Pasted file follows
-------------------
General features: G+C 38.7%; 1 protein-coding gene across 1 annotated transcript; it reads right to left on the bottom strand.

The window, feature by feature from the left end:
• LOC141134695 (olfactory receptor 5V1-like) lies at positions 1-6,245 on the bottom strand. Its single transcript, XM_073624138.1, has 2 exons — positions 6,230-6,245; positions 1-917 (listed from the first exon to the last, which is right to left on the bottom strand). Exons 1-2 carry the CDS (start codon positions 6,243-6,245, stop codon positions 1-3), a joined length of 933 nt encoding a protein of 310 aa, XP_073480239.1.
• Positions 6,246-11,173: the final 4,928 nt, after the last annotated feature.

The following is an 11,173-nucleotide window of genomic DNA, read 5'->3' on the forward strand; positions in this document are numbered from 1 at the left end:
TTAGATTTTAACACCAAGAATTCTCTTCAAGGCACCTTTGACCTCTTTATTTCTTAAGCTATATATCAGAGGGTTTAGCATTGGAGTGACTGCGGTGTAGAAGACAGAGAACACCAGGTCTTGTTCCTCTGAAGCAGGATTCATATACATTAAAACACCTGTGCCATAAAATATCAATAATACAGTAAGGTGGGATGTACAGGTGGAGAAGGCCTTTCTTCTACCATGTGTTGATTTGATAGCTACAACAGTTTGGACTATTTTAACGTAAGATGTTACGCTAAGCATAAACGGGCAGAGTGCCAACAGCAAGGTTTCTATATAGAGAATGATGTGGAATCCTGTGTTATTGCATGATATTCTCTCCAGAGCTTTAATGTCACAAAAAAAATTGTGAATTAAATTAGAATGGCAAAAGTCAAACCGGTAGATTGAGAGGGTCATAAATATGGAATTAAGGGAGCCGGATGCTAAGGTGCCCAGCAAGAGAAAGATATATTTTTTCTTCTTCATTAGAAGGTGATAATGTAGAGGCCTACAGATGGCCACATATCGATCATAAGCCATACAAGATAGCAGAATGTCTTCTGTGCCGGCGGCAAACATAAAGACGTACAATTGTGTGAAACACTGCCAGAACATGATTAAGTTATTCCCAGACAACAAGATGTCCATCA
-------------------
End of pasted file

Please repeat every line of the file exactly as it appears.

General features: G+C 38.7%; 1 protein-coding gene across 1 annotated transcript; it reads right to left on the bottom strand.

The window, feature by feature from the left end:
• LOC141134695 (olfactory receptor 5V1-like) lies at positions 1-6,245 on the bottom strand. Its single transcript, XM_073624138.1, has 2 exons — positions 6,230-6,245; positions 1-917 (listed from the first exon to the last, which is right to left on the bottom strand). Exons 1-2 carry the CDS (start codon positions 6,243-6,245, stop codon positions 1-3), a joined length of 933 nt encoding a protein of 310 aa, XP_073480239.1.
• Positions 6,246-11,173: the final 4,928 nt, after the last annotated feature.

The following is an 11,173-nucleotide window of genomic DNA, read 5'->3' on the forward strand; positions in this document are numbered from 1 at the left end:
TTAGATTTTAACACCAAGAATTCTCTTCAAGGCACCTTTGACCTCTTTATTTCTTAAGCTATATATCAGAGGGTTTAGCATTGGAGTGACTGCGGTGTAGAAGACAGAGAACACCAGGTCTTGTTCCTCTGAAGCAGGATTCATATACATTAAAACACCTGTGCCATAAAATATCAATAATACAGTAAGGTGGGATGTACAGGTGGAGAAGGCCTTTCTTCTACCATGTGTTGATTTGATAGCTACAACAGTTTGGACTATTTTAACGTAAGATGTTACGCTAAGCATAAACGGGCAGAGTGCCAACAGCAAGGTTTCTATATAGAGAATGATGTGGAATCCTGTGTTATTGCATGATATTCTCTCCAGAGCTTTAATGTCACAAAAAAAATTGTGAATTAAATTAGAATGGCAAAAGTCAAACCGGTAGATTGAGAGGGTCATAAATATGGAATTAAGGGAGCCGGATGCTAAGGTGCCCAGCAAGAGAAAGATATATTTTTTCTTCTTCATTAGAAGGTGATAATGTAGAGGCCTACAGATGGCCACATATCGATCATAAGCCATACAAGATAGCAGAATGTCTTCTGTGCCGGCGGCAAACATAAAGACGTACAATTGTGTGAAACACTGCCAGAACATGATTAAGTTATTCCCAGACAACAAGATGTCCATCA